A tax refund is usually held up as the shining light of tax season – the one glimmer of positivity in an otherwise cold and heartless process. It’s true that getting a big refund from tax returns provides instant satisfaction, and there are lots of fun and creative ways you can put that refund to good use.
But is getting a large tax refund actually a good thing?
While no one would argue against getting the biggest possible refund when filing your tax return, the glorification of a large refund is inherently flawed. In reality, getting a big check from the IRS can signal some crucial flaws in the way you approach the tax process – and may actually lose you money in the long run.
Why a Big Return is Bad News
Even though many people see a large tax refund as a fun windfall, it’s important to remember that the money you receive from your tax return is your money. After all, only people who let the government take out too much in taxes over the course of a year get a refund.
It would be like if you stashed away $20 every paycheck and then at the end of the year, you had $520. You wouldn’t be excited, because you’d know that was your money.
While many people use their tax refunds to pay off debt, save for an emergency fund or start a retirement account, others use it for shopping trips and blowout vacations.
Accountant Eric Nisall of AccountLancer said that while it’s good to put your tax refund toward responsible goals, it’s still not a good idea to aim for a refund. Not having access to their money year-round puts dents into many people’s personal finances. Some don’t put away money in their 401ks because they don’t have enough in their regular paychecks to set aside. Others miss out on possible investment returns they could be earning. And if someone uses their tax return to pay off debt, they’ve also paid additional interest that could have been avoided.
“There are two prominent reasons why I think everyone should aim to owe on their tax return,” he said. “People who are in debt or struggle to meet payment obligations: by having more money flowing to their paycheck they are in a better position to pay down their debt quicker and avoid drawing out the process and reducing the mounting interest charges which compound the situation. For contributing to retirement savings: the earlier you get money into a retirement account, the longer it has to work.”
How to Avoid a Large Refund
Even though some people think that it’s just luck whether you get a tax refund or owe money, the truth is that the IRS makes it easy to figure out how to determine your own return.
It all starts with the W-4, which is the form that most people fill out when starting a job. It’s where you tell your employer how much to set aside for taxes. The IRS has a withholding calculator on their website that allows you to plug information from your paycheck to give you a good estimate on what you should set your withholding on your W-4.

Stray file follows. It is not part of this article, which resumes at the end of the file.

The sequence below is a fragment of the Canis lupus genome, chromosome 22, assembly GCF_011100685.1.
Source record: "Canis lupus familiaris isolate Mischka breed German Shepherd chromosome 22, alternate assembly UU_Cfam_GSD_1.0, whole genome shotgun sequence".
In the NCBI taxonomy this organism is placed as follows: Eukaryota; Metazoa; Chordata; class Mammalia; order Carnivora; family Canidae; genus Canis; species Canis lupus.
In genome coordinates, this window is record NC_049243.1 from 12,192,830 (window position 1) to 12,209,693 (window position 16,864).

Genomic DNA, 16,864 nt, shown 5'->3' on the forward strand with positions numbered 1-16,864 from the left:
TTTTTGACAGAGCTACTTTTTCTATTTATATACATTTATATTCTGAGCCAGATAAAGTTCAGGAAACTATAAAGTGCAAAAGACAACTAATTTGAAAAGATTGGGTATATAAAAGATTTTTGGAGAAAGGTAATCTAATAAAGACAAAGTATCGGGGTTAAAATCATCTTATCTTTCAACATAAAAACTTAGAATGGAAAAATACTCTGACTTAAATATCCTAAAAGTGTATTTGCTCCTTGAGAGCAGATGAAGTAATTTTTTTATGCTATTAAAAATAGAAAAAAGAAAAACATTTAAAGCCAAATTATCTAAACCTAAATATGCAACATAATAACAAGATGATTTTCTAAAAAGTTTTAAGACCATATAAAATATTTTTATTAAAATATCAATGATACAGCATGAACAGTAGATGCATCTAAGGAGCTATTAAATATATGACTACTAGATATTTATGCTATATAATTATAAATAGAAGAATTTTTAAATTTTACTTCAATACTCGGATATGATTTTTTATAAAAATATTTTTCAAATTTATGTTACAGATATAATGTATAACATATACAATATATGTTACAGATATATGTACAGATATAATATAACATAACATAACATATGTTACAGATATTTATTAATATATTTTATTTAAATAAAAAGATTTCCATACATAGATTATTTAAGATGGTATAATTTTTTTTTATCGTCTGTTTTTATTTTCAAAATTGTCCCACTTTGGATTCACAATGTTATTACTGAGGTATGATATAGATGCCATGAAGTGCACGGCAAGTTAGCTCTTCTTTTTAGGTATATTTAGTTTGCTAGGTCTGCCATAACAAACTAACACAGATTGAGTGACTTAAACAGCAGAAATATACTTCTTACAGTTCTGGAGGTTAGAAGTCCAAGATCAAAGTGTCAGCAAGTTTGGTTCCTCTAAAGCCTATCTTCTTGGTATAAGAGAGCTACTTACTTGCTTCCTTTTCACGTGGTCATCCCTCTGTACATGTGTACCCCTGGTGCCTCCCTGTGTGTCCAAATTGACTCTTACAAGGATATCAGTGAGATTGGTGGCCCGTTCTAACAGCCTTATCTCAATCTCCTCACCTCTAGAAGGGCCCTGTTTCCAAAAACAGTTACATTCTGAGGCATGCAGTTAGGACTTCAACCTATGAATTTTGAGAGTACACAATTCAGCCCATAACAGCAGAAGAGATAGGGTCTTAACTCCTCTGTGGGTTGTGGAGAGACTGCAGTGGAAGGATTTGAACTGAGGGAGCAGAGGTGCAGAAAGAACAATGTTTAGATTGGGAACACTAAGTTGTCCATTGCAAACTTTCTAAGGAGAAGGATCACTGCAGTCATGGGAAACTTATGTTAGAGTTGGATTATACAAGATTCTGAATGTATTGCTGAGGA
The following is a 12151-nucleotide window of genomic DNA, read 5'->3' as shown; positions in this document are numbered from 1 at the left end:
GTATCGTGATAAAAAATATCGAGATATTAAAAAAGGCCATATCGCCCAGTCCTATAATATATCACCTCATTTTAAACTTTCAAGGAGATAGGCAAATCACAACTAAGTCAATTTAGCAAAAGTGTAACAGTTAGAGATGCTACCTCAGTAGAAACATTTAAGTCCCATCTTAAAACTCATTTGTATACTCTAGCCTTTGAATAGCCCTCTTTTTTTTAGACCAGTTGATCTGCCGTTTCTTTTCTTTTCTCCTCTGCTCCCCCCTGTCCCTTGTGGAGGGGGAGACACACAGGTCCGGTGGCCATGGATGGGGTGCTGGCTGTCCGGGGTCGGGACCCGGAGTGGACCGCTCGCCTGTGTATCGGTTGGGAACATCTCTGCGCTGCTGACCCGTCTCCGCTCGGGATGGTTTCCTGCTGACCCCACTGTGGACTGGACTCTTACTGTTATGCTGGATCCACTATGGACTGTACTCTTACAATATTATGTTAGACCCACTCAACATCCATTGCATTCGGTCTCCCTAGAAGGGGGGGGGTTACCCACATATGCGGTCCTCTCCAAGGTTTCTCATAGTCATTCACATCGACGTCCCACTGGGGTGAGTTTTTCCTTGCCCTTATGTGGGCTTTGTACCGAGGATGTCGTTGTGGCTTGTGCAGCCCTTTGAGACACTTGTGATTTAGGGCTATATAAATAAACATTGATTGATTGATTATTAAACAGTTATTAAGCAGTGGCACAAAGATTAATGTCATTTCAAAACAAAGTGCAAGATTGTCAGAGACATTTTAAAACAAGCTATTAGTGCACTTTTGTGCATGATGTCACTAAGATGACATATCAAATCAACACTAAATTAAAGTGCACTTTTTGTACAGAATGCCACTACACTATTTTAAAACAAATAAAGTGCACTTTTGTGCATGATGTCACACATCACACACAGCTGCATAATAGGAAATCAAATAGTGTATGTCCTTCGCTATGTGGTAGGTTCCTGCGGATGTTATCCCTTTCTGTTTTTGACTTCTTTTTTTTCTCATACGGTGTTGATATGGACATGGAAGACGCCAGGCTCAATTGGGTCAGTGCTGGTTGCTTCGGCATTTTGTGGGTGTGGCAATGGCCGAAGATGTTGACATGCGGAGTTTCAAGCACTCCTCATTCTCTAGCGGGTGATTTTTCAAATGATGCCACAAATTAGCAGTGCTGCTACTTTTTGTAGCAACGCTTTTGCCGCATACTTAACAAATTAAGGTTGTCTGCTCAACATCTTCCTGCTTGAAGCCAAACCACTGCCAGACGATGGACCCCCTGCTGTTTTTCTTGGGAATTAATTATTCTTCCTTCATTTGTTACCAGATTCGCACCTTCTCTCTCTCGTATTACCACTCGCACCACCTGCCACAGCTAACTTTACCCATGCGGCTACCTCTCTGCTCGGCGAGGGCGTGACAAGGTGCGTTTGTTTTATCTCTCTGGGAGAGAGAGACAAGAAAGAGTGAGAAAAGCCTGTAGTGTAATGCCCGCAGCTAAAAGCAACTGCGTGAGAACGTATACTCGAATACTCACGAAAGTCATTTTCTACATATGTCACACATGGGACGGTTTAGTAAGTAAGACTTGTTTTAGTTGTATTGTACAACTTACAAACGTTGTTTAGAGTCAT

Even though most people only fill out their W-4 at the beginning of their job, there is no rule that prohibits them from changing it as often as they wish. If your filing status changes or you decide to change your withholding, ask your HR department if you can fill out a new W-4.
“Changing withholding could/should be done at various times: when the prior year’s return reflects a large refund; when going through a major life event such as marriage, divorce, having a baby, buying a home,” Nisall said.
“There is no rule that limits your ability to change your withholding,” Nisall said. “You can change it every week, or semi-annually, or anytime the situation calls for it.”
Consult a Professional
There are times when it’s helpful to have a professional advise you on your withholding strategy.
For people who are self-employed, you’re responsible for estimating your own taxes. In general, a good rule of thumb is to save between 25-30% of your income. A tax professional, especially one with experience with self-employed business owners, can help you figure out a more custom solution.
Other people who are traditionally employed might also benefit from an expert’s opinion. While a withholding calculator can help you estimate exemptions based on your pay stub, it cannot take into account various other deductions, businesses and streams of income you may have. If your tax return is notoriously complicated, a CPA or other accountant might be able to better advise you on how to set your W-4.
Getting a return is a welcome surprise, but it’s a habit you should avoid. You can adjust your withholding easily but don’t forget to create a plan for the extra money you’ll have in your paycheck. The point of changing your withholding is to put those funds toward debt, retirement savings or an emergency fund, and not just having some more fun in the sun!